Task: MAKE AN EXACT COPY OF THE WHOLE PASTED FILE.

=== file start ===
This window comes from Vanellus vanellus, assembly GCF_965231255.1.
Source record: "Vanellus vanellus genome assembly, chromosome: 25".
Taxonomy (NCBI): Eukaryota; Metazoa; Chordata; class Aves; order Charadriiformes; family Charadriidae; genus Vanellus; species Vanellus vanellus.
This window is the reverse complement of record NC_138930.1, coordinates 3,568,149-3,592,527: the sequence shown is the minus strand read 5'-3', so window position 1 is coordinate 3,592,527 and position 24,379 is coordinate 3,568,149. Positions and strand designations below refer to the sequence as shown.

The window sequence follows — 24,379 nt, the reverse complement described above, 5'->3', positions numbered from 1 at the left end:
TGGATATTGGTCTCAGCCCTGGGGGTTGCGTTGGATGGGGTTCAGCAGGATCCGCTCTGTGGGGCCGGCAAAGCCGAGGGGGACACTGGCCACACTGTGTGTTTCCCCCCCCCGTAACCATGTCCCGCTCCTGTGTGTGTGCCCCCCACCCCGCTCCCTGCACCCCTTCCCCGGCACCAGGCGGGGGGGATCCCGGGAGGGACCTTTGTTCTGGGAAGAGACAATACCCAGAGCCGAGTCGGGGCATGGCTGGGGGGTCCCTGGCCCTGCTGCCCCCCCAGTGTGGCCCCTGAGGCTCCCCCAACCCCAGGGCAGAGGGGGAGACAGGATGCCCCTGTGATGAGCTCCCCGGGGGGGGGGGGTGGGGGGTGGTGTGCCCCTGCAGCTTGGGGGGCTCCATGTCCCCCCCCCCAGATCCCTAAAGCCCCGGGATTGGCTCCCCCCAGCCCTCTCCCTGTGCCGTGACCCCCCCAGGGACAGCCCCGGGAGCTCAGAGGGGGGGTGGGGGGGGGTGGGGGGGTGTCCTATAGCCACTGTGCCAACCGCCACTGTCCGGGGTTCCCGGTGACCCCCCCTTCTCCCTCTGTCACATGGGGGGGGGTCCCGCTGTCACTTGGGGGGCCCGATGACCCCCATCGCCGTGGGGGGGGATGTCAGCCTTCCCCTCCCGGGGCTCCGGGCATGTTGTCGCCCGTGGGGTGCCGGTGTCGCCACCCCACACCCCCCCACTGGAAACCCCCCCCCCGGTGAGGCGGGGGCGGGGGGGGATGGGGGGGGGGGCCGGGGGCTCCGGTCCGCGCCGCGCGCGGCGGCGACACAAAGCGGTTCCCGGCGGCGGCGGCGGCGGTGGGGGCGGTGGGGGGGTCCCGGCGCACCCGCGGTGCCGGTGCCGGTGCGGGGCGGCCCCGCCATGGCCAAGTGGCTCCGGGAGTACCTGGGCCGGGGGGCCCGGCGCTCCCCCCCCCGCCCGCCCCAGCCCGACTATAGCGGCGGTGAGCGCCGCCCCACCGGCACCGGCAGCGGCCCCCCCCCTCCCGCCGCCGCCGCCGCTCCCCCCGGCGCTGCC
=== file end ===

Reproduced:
This window comes from Vanellus vanellus, assembly GCF_965231255.1.
Source record: "Vanellus vanellus genome assembly, chromosome: 25".
Taxonomy (NCBI): Eukaryota; Metazoa; Chordata; class Aves; order Charadriiformes; family Charadriidae; genus Vanellus; species Vanellus vanellus.
This window is the reverse complement of record NC_138930.1, coordinates 3,568,149-3,592,527: the sequence shown is the minus strand read 5'-3', so window position 1 is coordinate 3,592,527 and position 24,379 is coordinate 3,568,149. Positions and strand designations below refer to the sequence as shown.

The window sequence follows — 24,379 nt, the reverse complement described above, 5'->3', positions numbered from 1 at the left end:
TGGATATTGGTCTCAGCCCTGGGGGTTGCGTTGGATGGGGTTCAGCAGGATCCGCTCTGTGGGGCCGGCAAAGCCGAGGGGGACACTGGCCACACTGTGTGTTTCCCCCCCCCGTAACCATGTCCCGCTCCTGTGTGTGTGCCCCCCACCCCGCTCCCTGCACCCCTTCCCCGGCACCAGGCGGGGGGGATCCCGGGAGGGACCTTTGTTCTGGGAAGAGACAATACCCAGAGCCGAGTCGGGGCATGGCTGGGGGGTCCCTGGCCCTGCTGCCCCCCCAGTGTGGCCCCTGAGGCTCCCCCAACCCCAGGGCAGAGGGGGAGACAGGATGCCCCTGTGATGAGCTCCCCGGGGGGGGGGGGTGGGGGGTGGTGTGCCCCTGCAGCTTGGGGGGCTCCATGTCCCCCCCCCCAGATCCCTAAAGCCCCGGGATTGGCTCCCCCCAGCCCTCTCCCTGTGCCGTGACCCCCCCAGGGACAGCCCCGGGAGCTCAGAGGGGGGGTGGGGGGGGGTGGGGGGGTGTCCTATAGCCACTGTGCCAACCGCCACTGTCCGGGGTTCCCGGTGACCCCCCCTTCTCCCTCTGTCACATGGGGGGGGGTCCCGCTGTCACTTGGGGGGCCCGATGACCCCCATCGCCGTGGGGGGGGATGTCAGCCTTCCCCTCCCGGGGCTCCGGGCATGTTGTCGCCCGTGGGGTGCCGGTGTCGCCACCCCACACCCCCCCACTGGAAACCCCCCCCCCGGTGAGGCGGGGGCGGGGGGGGATGGGGGGGGGGGCCGGGGGCTCCGGTCCGCGCCGCGCGCGGCGGCGACACAAAGCGGTTCCCGGCGGCGGCGGCGGCGGTGGGGGCGGTGGGGGGGTCCCGGCGCACCCGCGGTGCCGGTGCCGGTGCGGGGCGGCCCCGCCATGGCCAAGTGGCTCCGGGAGTACCTGGGCCGGGGGGCCCGGCGCTCCCCCCCCCGCCCGCCCCAGCCCGACTATAGCGGCGGTGAGCGCCGCCCCACCGGCACCGGCAGCGGCCCCCCCCCTCCCGCCGCCGCCGCCGCTCCCCCCGGCGCTGCC